Negative Ads Flood the Airwaves in Campaign's Final Days

Posted: Nov 04, 2012 4:32 PM
With two days to go, Americans across the country - but especially in swing states - are getting deluged with negative advertising in what is, by the numbers, the most attack-ad-filled campaign in recent history.

The Obama campaign has bought in Ohio a slew of ads attacking Mitt Romney's time as a Bain Capital executive, claiming that Romney's work in the private sector destroyed jobs for personal profit. Obama has also brought out another ad re-upping the famous "47 percent" video of Romney's. The strange, alienating theme of this campaign is "Mitt Romney - not one of us."

Such a tone has been par for the course for the Obama campaign. As Politico notes, the Obama campaign has run more negative ads - and by far the fewest positive ads - than any campaign in the last few election cycles.

Source: Politico

Neither side has spent much time positively outlining what its candidate would do if elected — 20 percent of Romney’s ads and only 14 percent of Obama’s have been positive, according to the Wesleyan Media Project. In the final days, both sides are scrambling to appear more positive. Obama’s campaign last month produced 3.5 million glossy brochures outlining his plan for a second term.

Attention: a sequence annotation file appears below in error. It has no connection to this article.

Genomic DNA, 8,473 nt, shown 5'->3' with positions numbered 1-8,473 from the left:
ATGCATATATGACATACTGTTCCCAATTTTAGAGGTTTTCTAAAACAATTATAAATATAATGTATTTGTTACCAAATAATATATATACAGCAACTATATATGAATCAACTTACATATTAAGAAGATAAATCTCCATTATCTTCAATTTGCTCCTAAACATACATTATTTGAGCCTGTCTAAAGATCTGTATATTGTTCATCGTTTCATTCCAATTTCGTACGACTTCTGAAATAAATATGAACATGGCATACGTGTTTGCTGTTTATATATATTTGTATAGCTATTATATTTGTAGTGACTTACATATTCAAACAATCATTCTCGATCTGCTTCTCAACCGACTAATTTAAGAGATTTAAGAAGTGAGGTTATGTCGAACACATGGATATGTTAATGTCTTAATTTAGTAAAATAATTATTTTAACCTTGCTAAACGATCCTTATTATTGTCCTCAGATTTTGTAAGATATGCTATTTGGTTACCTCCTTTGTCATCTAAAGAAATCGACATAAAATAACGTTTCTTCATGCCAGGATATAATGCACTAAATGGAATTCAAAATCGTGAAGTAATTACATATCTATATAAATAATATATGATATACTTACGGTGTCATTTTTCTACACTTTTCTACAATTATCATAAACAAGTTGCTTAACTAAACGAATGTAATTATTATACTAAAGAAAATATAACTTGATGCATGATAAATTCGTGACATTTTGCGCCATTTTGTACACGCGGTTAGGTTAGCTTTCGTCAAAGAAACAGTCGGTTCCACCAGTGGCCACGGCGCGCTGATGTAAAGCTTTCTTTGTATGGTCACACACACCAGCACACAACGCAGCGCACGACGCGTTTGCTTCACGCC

“Team Obama is on defense with a failed record and nothing to talk about but attacks on Mitt Romney,” Kirsten Kukowski said.

Over at National Journal, Alex Roarty writes that the pure number of negative ads has been absolutely astounding.

The sharpest messages come amid the highest volume of advertising yet this campaign, with both campaigns and their allied outside groups emptying their bank accounts on ads. According to a study from the Wesleyan Media Project, the campaigns and outside groups aired nearly 100,000 ads from Oct. 22 to Oct. 29 alone—and more than a million the entire campaign. The deluge makes cutting through to voters especially difficult without running an ad that leaves a mark.

It remains to be seen if the ads will make a difference. Politico quotes a Democratic pollster saying that women are particularly susceptible to negative advertising - which would explain the Obama campaign's high profile "war on women" nonsense.